From Himal Southasian, Volume 22, Number 10/11 (OCT/NOV 2009)
The sputtering row over the ‘Indian’ priests of Pashupatinath Temple in Kathmandu has its origins in the xenophobia that evolved as part of the hill-centric Nepali nationalist psyche, a mindset that is used by modern-day demagogues to garner easy popularity and support. Since before the time of Nepal’s unifier, Prithvi Narayan Shah, two and a half centuries ago, the hill principalities have been wary of ‘Mughlan’, or the plains-land of the Mughals. Kathmandu Valley’s rich mini-kingdoms, in particular, harboured deep antipathies against the powerful nawabs and rajas of the south. One mythical story from Patan town refers to how a local tantric named Gaibhajya overcame a tantric from Mughlan. This besting of ‘India’ is recounted with glee to this day.
At the dawn of Nepal’s modern era in the mid-20th century, King Mahendra stoked this historical xenophobia in order to consolidate his own authoritarian grip. With the emerging power of modern India, the historical ultra-nationalism coagulated into anti-Indianism. The fallen democrats, led by Bisweshwor Prasad Koirala, were all termed arastriya tatwa (anti-nationals), a synonym for ‘Indian lackey’. Two full generations of the Panchayat era were groomed as xenophobes, even as those in power in Kathmandu knew they had no choice but to secretly supplicate before the Delhi Durbar.
The Communist Party of Nepal (Maoist) essentially incorporated Mahendra’s ultra-nationalism as a plank and platform by which to raise populist support. The Pashupatinath episode is the result of this simplistic head-in-sand chauvinism that has been fed to the Maobaadi cadre, with its uni-dimensional view of Nepal’s history. Meanwhile, the Maoist leadership is simultaneously loudly anti-Indian in public and sycophantic towards New Delhi in private.
Pashupatinath’s origins go back to pre-history as a peeth, or power place, dedicated to the ‘lord of the beasts’, at the outskirts of ancient Kathmandu by the Bagmati River. As it evolved into a temple dedicated to Shiva, from the Lichhavi period till the 16th century sansyasis from the plains are said to have come to serve as priests. In the mid-1700s, the tradition began of bringing the mool bhatta, or head abbot, from south of the Vindhyas. It continues to this day, interestingly mirrored in many priests of hill Nepali origin serving in their thousands in power places of India today.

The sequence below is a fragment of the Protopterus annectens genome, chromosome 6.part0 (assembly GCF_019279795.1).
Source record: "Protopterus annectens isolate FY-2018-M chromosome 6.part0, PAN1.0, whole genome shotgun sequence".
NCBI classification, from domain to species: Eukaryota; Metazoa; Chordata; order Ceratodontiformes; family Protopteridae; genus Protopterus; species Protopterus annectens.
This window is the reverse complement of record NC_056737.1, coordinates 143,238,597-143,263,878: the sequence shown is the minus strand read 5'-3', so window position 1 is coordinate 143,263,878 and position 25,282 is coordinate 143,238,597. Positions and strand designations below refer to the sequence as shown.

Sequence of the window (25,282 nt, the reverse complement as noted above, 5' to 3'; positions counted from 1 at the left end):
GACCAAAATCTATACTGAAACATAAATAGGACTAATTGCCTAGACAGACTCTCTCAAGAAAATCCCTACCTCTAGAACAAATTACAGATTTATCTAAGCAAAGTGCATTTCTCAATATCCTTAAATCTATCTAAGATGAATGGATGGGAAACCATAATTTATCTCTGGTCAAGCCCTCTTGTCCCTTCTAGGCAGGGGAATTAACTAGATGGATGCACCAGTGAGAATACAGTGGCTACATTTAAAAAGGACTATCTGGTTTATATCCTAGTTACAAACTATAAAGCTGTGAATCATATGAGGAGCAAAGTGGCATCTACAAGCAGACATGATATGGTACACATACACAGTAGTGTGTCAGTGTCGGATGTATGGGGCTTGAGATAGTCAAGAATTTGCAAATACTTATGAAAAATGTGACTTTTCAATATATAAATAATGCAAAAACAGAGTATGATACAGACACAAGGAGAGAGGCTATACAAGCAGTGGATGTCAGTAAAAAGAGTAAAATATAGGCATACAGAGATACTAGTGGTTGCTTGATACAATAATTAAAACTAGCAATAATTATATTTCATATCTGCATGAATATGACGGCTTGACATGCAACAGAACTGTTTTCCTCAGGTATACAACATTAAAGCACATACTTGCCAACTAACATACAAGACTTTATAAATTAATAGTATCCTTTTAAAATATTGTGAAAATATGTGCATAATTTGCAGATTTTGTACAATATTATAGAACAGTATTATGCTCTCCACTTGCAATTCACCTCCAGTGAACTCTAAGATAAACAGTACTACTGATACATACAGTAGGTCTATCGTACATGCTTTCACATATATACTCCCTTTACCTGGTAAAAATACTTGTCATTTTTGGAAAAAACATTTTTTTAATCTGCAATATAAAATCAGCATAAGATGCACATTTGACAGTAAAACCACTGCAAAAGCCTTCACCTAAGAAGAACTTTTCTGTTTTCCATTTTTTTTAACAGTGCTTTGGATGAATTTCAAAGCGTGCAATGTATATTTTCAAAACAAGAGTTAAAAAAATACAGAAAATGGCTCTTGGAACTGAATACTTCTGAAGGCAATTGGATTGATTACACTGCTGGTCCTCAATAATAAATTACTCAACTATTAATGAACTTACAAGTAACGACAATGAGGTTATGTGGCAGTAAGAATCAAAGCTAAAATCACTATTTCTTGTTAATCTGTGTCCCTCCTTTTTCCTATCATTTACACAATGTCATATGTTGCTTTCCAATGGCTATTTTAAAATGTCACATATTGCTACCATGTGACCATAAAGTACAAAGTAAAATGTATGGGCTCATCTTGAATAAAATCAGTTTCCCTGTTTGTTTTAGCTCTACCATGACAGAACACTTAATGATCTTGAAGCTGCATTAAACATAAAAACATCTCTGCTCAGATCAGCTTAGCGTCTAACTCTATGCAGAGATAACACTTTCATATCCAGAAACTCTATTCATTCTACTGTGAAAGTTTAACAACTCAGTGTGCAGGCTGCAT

The sourcing of abbots from afar seems to be linked to the need for temple administration to be free of ‘localisation’. This protected the deity from ritual pollution, and kept outside the push and pull of local politics. The system of transporting a bhatta all the way from south of the Vindhyas was also perhaps because the Kathmandu nobility believed the pandits of the northern Subcontinent to have been sullied by ‘infidel influence’.
Some may have thought that the atheistic Maoists would have left matters of religion alone. But their irreverence for faith was supplemented by ultra-nationalism of the modern kind. A clash on the precincts of Pashupatinath was perhaps inevitable; and because they were leading the government, it was a small step for the Maoists last year to try and shake up the appointment process of the Pashupatinath abbot. For them, the diktats of nationalism required the ouster of the two ‘Indian’ priests of Pashupatinath, to be replaced with Bahuns (Brahmins) who were Nepali citizens.
The Maoist leaders obviously did not appreciate the level of disquiet they would create among the Shaivite faithful, within Nepal and far beyond in the Hindu realm. Besides carrying out an act that would be a hurdle in their path to post-‘revolution’ gentrification, the Maoists were also putting their fingers into a geo-religio-political cauldron where they were sure to be scalded.
Here was an immature attempt to put the stamp of modern-day nationalism on a matter of faith that went back to the time before the Nepali nation state, and long before competitive nation-statism arrived in the Subcontinent in the mid-20th century. After all, against the historical prism, this could hardly be considered a matter of ‘Indian’ priests at Pashupatinath, but rather the appointment of ‘Krishna Yajurvedia, Dakshinatya Tailing Brahmans’ from Karnataka to serve Lord Pashupatinath in Kathmandu Valley. In fact, what we have is an interaction between two cultures of the extreme north and deep south of the Subcontinent, and which – if the modern-day chauvinist nationalist argument were needed – proved the sophisticated civilisation and Southasia-wide power and reach of Kathmandu Valley going back more than two centuries.
Much must change at the Pashupatinath Temple. There is massive diversion of the ritual gifts of devotees, and none of the transparency seen at, say, Tirupati. And it is not that there can never be changes in the system of appointment of priests to mind the ‘lord of the beasts’. Sage scholars of religion in Kathmandu argue that Nepali citizens can indeed be inducted, given the proper mindset, Vedic training and ‘Krishna Yajurvedia’ tradition.
But, I argue, why not maintain a tradition that is Kathmandu Valley’s and Nepal’s link to Southasian history? Pashupatinath must be converted to a temple worthy of the modern era, with clean precincts, open admission, and managed by a trust that is transparent and involved in good works. Let the priests be paid salaries rather than being ‘on the take’. But let us think twice before breaking this historical cultural tie that binds the far north and far south of Southasia.